iocrude oil obtained from hydrothermal liquefaction (HTL) of algae can be an energy-efficient replacement for the fossil crude oil normally used in the production of fuels. HTL is a high-pressure, high-temperature process that allows scientists to mimic, in a matter of minutes, the natural geological processes considered responsible for the production of fossil fuels.
HTL does not require drying of the algal biomass (an energy-consuming step) and enables conversion of full algae cells to fuels. However, crude oils from traditional HTL processes have a high content of nitrogen-rich aromatic heteroatoms – a major hurdle in the upgrading of crude oil to fuels using existing refinery infrastructures.
To address this challenge, researchers in SRI’s Chemistry and Materials Laboratory are improving a novel process that separates the nitrogen-rich compounds that come from proteins. The resulting side stream can be recycled back into the algae production process.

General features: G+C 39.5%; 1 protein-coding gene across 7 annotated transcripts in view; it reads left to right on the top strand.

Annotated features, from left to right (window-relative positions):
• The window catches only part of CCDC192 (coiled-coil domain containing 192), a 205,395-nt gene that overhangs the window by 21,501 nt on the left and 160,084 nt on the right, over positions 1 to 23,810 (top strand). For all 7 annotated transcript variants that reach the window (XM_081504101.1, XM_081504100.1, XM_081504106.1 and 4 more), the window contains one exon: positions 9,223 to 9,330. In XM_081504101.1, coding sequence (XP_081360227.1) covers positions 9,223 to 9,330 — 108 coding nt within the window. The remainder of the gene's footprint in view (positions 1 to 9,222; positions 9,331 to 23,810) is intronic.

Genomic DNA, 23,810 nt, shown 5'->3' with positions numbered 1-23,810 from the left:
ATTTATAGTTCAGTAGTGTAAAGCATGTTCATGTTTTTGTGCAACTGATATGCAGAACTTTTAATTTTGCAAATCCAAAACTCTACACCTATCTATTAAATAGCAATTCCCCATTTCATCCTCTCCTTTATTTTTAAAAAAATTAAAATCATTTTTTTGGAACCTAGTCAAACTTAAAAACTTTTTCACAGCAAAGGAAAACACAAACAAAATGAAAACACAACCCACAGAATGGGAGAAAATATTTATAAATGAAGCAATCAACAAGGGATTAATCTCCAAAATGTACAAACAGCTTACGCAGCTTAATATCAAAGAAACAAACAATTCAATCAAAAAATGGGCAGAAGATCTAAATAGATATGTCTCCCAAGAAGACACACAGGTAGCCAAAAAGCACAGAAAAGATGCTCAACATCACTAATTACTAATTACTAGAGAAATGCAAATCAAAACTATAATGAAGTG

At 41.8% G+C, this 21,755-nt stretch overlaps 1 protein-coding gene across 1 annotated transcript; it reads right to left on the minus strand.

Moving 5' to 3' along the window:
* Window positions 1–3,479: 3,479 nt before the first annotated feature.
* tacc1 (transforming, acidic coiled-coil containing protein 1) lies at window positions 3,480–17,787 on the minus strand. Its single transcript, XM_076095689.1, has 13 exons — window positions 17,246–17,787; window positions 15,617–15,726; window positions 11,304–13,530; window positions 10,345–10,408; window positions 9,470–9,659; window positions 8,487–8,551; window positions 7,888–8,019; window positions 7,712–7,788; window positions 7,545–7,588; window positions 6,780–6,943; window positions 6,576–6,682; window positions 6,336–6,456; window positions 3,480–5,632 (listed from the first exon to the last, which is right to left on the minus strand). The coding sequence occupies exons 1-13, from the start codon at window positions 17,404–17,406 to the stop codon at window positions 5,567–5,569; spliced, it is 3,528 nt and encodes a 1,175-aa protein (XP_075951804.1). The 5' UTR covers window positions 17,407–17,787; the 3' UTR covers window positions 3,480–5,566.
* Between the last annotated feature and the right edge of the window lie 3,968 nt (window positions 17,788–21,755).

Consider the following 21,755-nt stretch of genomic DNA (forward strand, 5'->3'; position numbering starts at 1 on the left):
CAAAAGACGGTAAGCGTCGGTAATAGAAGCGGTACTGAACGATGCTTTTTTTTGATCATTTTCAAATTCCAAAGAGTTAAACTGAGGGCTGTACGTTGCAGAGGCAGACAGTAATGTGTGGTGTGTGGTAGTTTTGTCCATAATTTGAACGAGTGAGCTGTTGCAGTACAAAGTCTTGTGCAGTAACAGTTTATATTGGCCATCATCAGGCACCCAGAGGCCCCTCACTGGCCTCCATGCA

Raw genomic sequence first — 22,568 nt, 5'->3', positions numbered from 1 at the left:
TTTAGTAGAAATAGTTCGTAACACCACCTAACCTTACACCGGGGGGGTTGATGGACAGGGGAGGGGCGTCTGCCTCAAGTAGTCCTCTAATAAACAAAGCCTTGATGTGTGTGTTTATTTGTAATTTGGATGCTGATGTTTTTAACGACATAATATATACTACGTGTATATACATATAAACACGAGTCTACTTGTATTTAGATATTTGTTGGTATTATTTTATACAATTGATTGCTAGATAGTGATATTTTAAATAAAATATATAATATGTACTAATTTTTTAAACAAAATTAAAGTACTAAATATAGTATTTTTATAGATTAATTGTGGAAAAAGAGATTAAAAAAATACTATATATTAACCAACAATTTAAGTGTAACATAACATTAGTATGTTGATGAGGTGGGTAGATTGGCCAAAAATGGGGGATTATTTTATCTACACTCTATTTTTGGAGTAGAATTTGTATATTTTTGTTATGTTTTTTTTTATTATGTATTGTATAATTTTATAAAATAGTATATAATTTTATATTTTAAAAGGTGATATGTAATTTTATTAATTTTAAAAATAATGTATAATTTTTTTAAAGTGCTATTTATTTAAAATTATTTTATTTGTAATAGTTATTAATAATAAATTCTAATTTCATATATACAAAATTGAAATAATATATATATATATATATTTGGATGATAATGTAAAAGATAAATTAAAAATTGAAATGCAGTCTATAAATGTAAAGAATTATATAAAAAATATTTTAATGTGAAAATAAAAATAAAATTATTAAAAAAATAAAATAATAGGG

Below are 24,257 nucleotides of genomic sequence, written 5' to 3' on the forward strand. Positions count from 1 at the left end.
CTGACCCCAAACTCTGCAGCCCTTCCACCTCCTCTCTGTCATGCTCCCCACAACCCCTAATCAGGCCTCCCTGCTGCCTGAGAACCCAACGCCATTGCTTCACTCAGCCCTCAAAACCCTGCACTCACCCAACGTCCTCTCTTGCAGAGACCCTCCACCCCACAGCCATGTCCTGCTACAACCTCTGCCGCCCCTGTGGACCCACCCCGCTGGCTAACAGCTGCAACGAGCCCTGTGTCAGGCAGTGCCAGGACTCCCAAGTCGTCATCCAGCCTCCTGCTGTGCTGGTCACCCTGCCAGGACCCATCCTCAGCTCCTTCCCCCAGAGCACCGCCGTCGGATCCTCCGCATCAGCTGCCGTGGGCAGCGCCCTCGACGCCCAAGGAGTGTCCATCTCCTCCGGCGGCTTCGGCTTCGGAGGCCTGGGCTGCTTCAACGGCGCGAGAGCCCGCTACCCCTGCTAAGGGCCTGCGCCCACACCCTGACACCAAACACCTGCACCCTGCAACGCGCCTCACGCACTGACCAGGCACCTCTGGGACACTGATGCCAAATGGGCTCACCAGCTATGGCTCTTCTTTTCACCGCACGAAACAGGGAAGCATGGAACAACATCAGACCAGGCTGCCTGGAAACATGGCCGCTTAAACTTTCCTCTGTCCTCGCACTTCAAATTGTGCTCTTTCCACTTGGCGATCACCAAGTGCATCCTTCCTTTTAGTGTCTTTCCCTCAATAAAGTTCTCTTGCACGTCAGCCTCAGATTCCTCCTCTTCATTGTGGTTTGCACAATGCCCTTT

The nitrogen removal process reduces the amount of aromatic heterocycles in the biocrude oil, which can help meet environmental requirements and extend the lifetime of catalysts used during the upgrading to fuels.
The SRI-led team is conducting this work for the Department of Energy’s Carbon Hydrogen and Separations Efficiency (CHASE) program. They are studying chemical pathways in the hydrothermal process, analyzing products, evaluating upgrading potential of biocrude oils, executing continuous operation tests, studying scale-up, and carrying out lifecycle analysis.
After in-depth evaluation of the different scenarios, SRI will select operating conditions that optimize carbon and energy efficiencies while maintaining product composition within industrial specifications.
This material is based upon work supported by the Department of Energy, Office of Energy Efficiency and Renewable Energy (EERE), under Award Number DE-EE0000635/0000.